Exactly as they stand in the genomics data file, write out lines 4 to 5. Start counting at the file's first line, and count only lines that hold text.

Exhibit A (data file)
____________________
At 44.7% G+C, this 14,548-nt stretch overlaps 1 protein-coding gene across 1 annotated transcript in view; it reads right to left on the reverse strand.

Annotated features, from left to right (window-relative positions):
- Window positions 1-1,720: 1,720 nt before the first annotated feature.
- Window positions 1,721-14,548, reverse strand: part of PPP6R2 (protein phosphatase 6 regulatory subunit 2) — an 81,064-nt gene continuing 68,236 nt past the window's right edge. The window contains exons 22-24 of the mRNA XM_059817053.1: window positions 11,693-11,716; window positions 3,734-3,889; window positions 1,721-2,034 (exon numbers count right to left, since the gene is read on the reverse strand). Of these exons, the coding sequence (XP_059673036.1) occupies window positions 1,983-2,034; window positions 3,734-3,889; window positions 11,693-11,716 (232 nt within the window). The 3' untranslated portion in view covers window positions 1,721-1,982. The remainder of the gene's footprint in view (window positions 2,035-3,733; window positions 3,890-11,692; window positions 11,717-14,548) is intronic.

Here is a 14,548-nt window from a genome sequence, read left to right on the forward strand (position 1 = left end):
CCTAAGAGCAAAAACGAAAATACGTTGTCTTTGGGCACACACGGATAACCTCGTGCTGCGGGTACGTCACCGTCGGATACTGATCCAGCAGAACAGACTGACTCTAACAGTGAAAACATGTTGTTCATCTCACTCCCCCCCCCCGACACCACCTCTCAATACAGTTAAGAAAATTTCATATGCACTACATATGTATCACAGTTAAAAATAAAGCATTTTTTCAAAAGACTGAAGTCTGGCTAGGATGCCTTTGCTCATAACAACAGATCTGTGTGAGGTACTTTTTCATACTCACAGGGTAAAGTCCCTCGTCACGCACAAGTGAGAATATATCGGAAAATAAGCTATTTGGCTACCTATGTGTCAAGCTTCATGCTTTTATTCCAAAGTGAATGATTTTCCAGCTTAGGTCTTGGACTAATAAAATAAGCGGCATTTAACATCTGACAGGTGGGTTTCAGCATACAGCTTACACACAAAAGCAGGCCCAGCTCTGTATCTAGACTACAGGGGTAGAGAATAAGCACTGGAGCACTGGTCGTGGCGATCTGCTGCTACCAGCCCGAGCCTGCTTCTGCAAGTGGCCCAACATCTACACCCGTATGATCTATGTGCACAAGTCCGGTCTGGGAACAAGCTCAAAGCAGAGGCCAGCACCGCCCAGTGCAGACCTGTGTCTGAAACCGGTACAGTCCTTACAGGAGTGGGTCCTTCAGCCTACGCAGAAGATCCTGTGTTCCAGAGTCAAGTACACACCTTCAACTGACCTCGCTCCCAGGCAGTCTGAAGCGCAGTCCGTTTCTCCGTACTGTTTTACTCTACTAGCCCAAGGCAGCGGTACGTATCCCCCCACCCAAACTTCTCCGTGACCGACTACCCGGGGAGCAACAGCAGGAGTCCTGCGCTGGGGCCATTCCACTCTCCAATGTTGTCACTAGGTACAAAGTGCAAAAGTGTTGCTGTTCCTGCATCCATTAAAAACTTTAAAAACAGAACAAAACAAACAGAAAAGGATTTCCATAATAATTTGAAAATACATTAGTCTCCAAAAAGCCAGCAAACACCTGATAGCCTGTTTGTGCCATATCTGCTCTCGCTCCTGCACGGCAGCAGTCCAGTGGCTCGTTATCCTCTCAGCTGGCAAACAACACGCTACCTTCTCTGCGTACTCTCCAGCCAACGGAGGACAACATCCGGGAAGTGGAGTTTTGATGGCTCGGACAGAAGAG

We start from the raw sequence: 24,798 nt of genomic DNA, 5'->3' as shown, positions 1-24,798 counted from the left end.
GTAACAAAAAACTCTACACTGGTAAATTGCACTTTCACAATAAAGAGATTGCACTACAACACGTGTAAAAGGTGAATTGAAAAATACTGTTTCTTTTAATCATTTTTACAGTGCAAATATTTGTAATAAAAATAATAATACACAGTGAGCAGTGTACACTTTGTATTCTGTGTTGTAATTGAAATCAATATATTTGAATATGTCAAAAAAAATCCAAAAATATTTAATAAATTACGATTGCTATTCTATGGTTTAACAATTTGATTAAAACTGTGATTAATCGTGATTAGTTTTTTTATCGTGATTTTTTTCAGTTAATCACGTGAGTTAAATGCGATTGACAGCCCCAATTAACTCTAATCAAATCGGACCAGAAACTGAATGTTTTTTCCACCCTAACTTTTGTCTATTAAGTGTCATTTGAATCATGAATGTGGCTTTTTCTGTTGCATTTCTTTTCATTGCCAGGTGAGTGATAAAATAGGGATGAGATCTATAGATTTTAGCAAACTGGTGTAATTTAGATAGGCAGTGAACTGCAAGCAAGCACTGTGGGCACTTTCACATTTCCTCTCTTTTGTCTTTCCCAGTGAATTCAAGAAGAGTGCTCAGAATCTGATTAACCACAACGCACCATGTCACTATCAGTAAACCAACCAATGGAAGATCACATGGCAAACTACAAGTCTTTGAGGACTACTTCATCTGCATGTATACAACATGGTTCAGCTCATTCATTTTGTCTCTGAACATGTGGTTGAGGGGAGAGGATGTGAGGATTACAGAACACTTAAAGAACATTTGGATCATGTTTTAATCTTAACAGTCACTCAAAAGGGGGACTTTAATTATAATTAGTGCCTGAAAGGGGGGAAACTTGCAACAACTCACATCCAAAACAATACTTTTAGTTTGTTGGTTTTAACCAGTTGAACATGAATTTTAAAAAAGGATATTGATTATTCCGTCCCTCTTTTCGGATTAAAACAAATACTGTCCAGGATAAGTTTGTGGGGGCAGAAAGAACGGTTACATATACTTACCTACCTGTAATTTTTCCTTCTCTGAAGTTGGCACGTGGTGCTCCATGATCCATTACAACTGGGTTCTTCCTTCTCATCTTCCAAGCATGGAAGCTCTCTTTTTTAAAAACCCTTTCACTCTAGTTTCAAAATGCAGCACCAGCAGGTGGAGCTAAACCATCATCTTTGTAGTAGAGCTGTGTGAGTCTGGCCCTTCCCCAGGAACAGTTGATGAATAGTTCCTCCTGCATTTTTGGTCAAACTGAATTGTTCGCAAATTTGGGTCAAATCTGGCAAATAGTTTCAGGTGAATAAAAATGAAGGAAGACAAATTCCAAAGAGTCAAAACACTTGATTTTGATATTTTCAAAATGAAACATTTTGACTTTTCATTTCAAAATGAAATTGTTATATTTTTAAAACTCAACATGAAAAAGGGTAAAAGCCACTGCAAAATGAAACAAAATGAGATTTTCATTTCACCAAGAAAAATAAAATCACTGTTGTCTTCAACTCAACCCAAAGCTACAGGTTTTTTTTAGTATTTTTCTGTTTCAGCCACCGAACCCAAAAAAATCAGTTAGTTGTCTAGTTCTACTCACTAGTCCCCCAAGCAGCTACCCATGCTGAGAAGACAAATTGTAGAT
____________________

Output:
- Window positions 1,721-14,548, reverse strand: part of PPP6R2 (protein phosphatase 6 regulatory subunit 2) — an 81,064-nt gene continuing 68,236 nt past the window's right edge. The window contains exons 22-24 of the mRNA XM_059817053.1: window positions 11,693-11,716; window positions 3,734-3,889; window positions 1,721-2,034 (exon numbers count right to left, since the gene is read on the reverse strand). Of these exons, the coding sequence (XP_059673036.1) occupies window positions 1,983-2,034; window positions 3,734-3,889; window positions 11,693-11,716 (232 nt within the window). The 3' untranslated portion in view covers window positions 1,721-1,982. The remainder of the gene's footprint in view (window positions 2,035-3,733; window positions 3,890-11,692; window positions 11,717-14,548) is intronic.

Here is a 14,548-nt window from a genome sequence, read left to right on the forward strand (position 1 = left end):